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Discussion Starter · #1 ·
I have a Fimco 25 gallon sprayer that I tow behind my 425. To date I have just used the included alligator clamps as necessary and hooked directly to the battery with the wiring hanging along the footboard and over the fender. Not very clean and prone to being damaged.

I'd like to permanently wire a connection to the rear of the tractor and install an Anderson connector or something similar. I'm looking for input on a safe path to run the wiring. I'm also curious where people have mounted switches on the 4x5 series. I hate to permanently modify anything but I also want something that is clean and out of the way. I've considered mounting the switch either inside or on top of the toolbox as it would be easier to get back to stock than modifying the dash, but I'm not 100% sold on that idea.

Any ideas/assistance would be appreciated.
 

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I also pull a sprayer and in addition have a loader with the extra lights that I use on my 455. I bought a pigtail plug with 2 conductors (sort of like a boat trailer wiring connector) and wired it into the tractor's light circuit and just let it hang out at the top rear of the side panel just below the hood. I use it for the loader lights and also for the sprayer. So the light switch also functions as the sprayer switch. Figured I'd try it and if the light switch became a problem or weak point then I would rewire the lights with a relay. Has not proven to be a problem yet anyway. When I use the sprayer I just route the wire to power it under the seat and plug it into the pigtail. The pigtail can be tucked into the area behind the dash when not needed and nothing shows.
 

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Whoops, only caution is that the hot wire needs to be run to the wire on the pigtail that connects to the female end so there isn't a hot open connector. I need to recheck mine to make sure I did that!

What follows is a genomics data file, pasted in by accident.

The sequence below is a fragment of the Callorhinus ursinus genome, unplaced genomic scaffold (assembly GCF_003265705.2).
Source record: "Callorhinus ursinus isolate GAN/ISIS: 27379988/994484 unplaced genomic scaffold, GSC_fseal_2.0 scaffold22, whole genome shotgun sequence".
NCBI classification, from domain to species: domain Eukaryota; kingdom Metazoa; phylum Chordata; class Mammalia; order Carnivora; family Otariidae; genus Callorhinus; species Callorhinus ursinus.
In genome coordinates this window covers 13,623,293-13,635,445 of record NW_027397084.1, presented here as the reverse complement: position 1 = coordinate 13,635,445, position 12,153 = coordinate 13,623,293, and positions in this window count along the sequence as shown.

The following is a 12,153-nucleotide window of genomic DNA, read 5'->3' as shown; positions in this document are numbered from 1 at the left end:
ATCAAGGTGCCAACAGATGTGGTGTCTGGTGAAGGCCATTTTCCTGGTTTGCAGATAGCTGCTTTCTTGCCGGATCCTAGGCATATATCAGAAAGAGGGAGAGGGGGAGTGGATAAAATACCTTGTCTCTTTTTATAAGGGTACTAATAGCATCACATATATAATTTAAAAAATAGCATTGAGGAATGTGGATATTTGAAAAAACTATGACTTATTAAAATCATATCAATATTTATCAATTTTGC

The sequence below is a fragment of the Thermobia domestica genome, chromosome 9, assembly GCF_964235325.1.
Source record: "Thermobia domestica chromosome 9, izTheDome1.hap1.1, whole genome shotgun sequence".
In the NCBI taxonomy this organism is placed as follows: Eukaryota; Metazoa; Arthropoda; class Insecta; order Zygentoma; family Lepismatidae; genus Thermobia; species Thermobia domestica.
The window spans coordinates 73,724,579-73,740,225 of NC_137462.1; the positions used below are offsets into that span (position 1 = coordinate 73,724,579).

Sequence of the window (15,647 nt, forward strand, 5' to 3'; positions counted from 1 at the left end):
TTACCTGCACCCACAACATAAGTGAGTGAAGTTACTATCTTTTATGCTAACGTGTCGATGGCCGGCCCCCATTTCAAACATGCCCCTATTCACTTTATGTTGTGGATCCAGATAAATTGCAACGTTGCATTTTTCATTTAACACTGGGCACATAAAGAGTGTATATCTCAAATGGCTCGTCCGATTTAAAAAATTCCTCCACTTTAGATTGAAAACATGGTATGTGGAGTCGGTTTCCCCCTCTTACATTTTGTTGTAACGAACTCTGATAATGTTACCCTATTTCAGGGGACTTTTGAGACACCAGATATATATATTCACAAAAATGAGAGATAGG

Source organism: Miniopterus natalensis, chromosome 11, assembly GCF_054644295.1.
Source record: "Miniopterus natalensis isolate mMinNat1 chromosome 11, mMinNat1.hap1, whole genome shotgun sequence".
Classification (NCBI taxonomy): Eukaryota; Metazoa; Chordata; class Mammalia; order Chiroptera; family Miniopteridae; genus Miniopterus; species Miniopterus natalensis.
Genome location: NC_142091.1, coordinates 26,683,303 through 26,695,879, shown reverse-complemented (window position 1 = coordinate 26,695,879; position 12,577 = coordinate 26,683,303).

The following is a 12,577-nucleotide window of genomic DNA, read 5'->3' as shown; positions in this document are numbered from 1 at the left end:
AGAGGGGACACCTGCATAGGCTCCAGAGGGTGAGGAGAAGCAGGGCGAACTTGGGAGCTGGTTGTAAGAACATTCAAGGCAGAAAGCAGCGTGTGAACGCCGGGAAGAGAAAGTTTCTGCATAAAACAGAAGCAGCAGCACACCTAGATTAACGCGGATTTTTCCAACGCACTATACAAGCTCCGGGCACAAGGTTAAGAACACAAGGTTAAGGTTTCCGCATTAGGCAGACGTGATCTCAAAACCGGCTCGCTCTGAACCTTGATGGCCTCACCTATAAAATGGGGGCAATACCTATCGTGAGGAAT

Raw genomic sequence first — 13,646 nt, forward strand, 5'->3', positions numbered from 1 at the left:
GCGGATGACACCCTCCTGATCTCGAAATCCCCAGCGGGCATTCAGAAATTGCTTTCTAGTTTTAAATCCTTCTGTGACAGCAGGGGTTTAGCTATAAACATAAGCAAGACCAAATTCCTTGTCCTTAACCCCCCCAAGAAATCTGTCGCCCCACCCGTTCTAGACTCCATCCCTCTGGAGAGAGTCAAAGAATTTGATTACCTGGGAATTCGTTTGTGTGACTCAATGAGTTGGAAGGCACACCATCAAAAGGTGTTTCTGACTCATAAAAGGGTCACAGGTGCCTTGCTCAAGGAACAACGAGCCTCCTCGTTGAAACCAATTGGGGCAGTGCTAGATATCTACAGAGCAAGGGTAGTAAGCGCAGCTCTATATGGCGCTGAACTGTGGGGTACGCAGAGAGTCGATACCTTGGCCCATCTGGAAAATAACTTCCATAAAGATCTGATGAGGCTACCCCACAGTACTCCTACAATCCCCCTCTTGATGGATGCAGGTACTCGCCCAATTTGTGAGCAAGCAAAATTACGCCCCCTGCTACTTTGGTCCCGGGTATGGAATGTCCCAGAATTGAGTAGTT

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Discussion Starter · #4 ·
Good idea using the light switch for that, that never occured to me but I like it. I think I may consider running a separate wire and then using an automotive relay as opposed to drawing straight from the light circuit but otherwise I think that will work. And, if I use a relay, if I ever decide to use a separate switch it would be pretty easy to change the setup.
 

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I recently installed a lift assist assembly in my 210 and there seems to be some "stiction". Before I installed it, I soaked it in WD 40 specialist, then an oil bath, dried it, then sprayed everything down with Liquid Wrench Dry Lube and installed it.

The dry lube doesn't seem to be enough so I was thinking about using a spray grease for garage doors on the sleeves/guides. Any other suggestions?
 

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It's the manual helper. The spring resides over a sleeve/guide that slides on itself.as the lift is raised and lowered. The sleeve appears to be binding on itself. Maybe I'll continue to hit the assembly with wd 40 for awhile before resorting to grease that could attract dirt.
 

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Andrew, you might want to make sure you have the unit installed correctly, with all the connecting pieces in the right order and position. You might also want to verify there are no bent or misplaced pieces on the lift assist unit, the lift system, brakes, or frame which might interfere with operation of the lift assist.
 
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